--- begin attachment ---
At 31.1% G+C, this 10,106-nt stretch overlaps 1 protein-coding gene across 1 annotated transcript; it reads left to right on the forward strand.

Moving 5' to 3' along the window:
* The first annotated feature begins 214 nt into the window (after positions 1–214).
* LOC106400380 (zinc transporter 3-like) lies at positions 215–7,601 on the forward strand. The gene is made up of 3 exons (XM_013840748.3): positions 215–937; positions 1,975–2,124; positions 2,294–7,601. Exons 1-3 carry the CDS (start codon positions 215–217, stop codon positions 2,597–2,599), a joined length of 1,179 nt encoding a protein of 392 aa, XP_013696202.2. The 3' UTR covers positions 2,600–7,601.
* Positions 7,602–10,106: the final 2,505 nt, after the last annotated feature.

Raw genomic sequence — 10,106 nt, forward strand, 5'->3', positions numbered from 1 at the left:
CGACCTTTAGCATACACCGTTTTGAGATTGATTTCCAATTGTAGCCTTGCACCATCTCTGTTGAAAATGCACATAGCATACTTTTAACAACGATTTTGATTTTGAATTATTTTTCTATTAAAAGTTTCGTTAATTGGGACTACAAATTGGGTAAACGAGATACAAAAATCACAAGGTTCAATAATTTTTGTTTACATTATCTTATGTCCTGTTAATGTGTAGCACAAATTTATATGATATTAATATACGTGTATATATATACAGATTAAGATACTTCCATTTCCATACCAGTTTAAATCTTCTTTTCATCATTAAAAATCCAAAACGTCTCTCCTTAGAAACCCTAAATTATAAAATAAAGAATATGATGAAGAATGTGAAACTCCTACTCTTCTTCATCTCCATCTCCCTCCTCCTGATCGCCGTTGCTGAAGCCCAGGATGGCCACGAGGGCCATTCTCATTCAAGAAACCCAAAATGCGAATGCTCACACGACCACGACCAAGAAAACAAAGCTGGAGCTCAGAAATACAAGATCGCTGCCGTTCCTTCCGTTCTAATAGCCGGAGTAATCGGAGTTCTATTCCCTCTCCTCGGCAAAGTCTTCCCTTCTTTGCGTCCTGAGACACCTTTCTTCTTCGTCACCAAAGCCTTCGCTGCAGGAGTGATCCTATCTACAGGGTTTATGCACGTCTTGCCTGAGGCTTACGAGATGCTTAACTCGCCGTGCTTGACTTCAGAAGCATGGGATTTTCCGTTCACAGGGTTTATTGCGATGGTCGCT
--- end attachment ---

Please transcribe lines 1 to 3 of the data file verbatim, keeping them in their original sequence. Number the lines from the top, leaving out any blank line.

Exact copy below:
At 31.1% G+C, this 10,106-nt stretch overlaps 1 protein-coding gene across 1 annotated transcript; it reads left to right on the forward strand.

Moving 5' to 3' along the window:
* The first annotated feature begins 214 nt into the window (after positions 1–214).